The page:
Dutch Blokker Holding has announced a thorough restructuring plan, which will spell the end for the retail group as it sells off all subsidiaries, except the eponymous chain. But is it also the start of something new, or merely delaying the inevitable?
Altered consumer behavior
In normal times, Blokker Holding publishes its financial results at this time of year, but that has not (yet) happened. There seems to be a very simple reason for that, namely Tuesday’s press release saying that the holding basically no longer exists. Hundreds of stores will be shut down and Bart Smit, Intertoys, Maxi Toys, Xenos, Big Bazar and Leen Bakker have been put up for sale.
Does this come as a surprise? Blokker’s issues have been around for a while: the company has been onerous since 2015, having to face strong, new competitors (Action, Bol.com) and having failed to tap into the altered consumer behavior. Its new store formula is more in tune with the online sales channels (including pillars in the store), have a more organized store design and its own private label also brings it closer to a contemporary chain.
Will this enormous sale help the group survive? Is there a future for Blokker in this leaner company structure? “Every store chain born in a world without internet that hasn’t altered its structure drastically, will inevitably face this fact”, RetailDetail’s Jorg Snoeck said.
“Blokker used to be a traditional purchase organization, structured to buy items that rotate very quickly very cheaply and to sell those at low prices but in high volumes. This business model no longer works. You simply cannot beat the limitless product ranges at incredible prices that you can find online. The consumer wants to be catered to thanks to a personalized product range.”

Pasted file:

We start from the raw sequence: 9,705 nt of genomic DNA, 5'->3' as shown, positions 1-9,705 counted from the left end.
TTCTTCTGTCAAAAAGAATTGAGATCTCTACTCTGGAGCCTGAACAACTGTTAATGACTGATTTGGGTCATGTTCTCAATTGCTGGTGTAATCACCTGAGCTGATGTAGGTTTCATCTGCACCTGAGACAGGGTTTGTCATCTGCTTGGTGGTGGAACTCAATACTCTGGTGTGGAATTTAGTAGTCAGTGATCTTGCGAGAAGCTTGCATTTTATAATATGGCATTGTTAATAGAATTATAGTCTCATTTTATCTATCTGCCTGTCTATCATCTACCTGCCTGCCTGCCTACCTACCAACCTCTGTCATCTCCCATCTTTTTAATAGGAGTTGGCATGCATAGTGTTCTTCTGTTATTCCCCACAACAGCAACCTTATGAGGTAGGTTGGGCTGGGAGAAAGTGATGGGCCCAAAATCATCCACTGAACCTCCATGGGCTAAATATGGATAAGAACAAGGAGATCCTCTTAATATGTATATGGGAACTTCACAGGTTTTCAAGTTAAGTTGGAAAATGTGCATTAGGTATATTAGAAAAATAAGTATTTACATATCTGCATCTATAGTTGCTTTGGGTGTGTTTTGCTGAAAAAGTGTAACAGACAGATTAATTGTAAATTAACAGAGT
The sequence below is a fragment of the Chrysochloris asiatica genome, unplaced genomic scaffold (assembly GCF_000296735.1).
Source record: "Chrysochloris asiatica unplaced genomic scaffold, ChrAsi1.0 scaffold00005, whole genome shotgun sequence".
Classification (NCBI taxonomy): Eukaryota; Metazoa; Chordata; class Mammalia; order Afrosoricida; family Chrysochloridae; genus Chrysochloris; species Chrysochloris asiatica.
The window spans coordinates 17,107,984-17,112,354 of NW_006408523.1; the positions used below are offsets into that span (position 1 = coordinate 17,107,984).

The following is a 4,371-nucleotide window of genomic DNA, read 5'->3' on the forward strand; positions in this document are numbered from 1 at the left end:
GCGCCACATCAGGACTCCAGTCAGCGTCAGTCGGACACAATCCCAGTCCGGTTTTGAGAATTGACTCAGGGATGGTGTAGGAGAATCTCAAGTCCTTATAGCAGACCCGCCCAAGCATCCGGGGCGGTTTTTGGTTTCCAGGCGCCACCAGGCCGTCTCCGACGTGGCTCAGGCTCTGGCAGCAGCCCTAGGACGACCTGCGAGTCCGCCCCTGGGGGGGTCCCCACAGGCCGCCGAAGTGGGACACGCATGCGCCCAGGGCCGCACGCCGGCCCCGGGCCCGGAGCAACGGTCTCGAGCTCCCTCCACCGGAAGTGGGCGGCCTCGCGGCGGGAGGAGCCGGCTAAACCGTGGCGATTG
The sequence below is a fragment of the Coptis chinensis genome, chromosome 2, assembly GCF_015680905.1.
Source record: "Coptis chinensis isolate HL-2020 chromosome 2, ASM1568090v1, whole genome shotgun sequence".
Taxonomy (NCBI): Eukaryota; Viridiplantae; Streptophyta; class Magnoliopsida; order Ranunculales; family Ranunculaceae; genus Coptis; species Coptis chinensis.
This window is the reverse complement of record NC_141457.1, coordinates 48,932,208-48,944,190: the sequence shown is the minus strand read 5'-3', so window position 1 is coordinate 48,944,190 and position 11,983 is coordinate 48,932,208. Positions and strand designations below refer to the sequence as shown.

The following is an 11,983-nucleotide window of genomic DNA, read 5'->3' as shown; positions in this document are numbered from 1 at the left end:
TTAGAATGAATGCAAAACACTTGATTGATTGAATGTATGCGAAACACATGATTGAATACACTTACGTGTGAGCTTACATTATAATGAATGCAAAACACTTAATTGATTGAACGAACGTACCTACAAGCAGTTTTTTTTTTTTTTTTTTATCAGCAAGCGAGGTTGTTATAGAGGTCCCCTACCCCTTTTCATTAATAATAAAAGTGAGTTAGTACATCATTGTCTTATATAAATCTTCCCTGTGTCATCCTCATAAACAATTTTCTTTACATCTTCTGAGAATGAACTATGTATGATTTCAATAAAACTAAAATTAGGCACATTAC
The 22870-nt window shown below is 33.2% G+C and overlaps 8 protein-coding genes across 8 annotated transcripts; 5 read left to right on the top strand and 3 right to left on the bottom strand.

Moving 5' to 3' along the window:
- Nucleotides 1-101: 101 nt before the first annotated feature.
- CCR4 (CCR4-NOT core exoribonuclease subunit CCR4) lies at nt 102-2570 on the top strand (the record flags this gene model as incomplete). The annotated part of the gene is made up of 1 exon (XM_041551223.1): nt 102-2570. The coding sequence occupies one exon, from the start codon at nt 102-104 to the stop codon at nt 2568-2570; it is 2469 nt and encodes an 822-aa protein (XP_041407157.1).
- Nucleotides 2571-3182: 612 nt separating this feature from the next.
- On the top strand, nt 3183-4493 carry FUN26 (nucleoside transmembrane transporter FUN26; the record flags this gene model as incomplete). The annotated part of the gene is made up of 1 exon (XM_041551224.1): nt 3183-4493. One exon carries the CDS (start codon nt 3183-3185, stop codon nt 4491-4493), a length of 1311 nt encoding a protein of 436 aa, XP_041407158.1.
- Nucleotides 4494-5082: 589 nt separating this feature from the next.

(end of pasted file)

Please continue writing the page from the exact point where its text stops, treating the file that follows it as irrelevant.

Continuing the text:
“Nevertheless, there is still a market for Blokker, but it will need to change radically. How? Stores have turned into service points and display cases. Look at Coolblue for instance. Blokker will need to innovate and become the consumer’s friend and confidant once more, but that will require a huge turnaround.”
The question is whether Blokker can do that, because it is not easy to reverse course in such a big enterprise. “It is no longer the largest business that wins, but the one with the most speed”, Snoeck confirms. “I feel it was a missed opportunity when the company did not let former CEO Roland Palmer finish his job. Under his supervision, Nextail would have probably become one of Europe’s largest online platforms. Right now, he is plying his trade at Alibaba…”
It also remains to be seen who will buy those structurally onerous chains? “Big Bazar, an Action-typed store chain, has potential. Jysk could benefit from Leen Bakker if it seeks rapid Benelux expansion, but those other chains? The toy market is in a lot of trouble with competition from online players like Bol.com. Colruyt Group’s Dreamland is also a major competitor in Belgium and those pose huge challenges. Don’t forget that there are only a few “moments of truth” for toy chains every year…”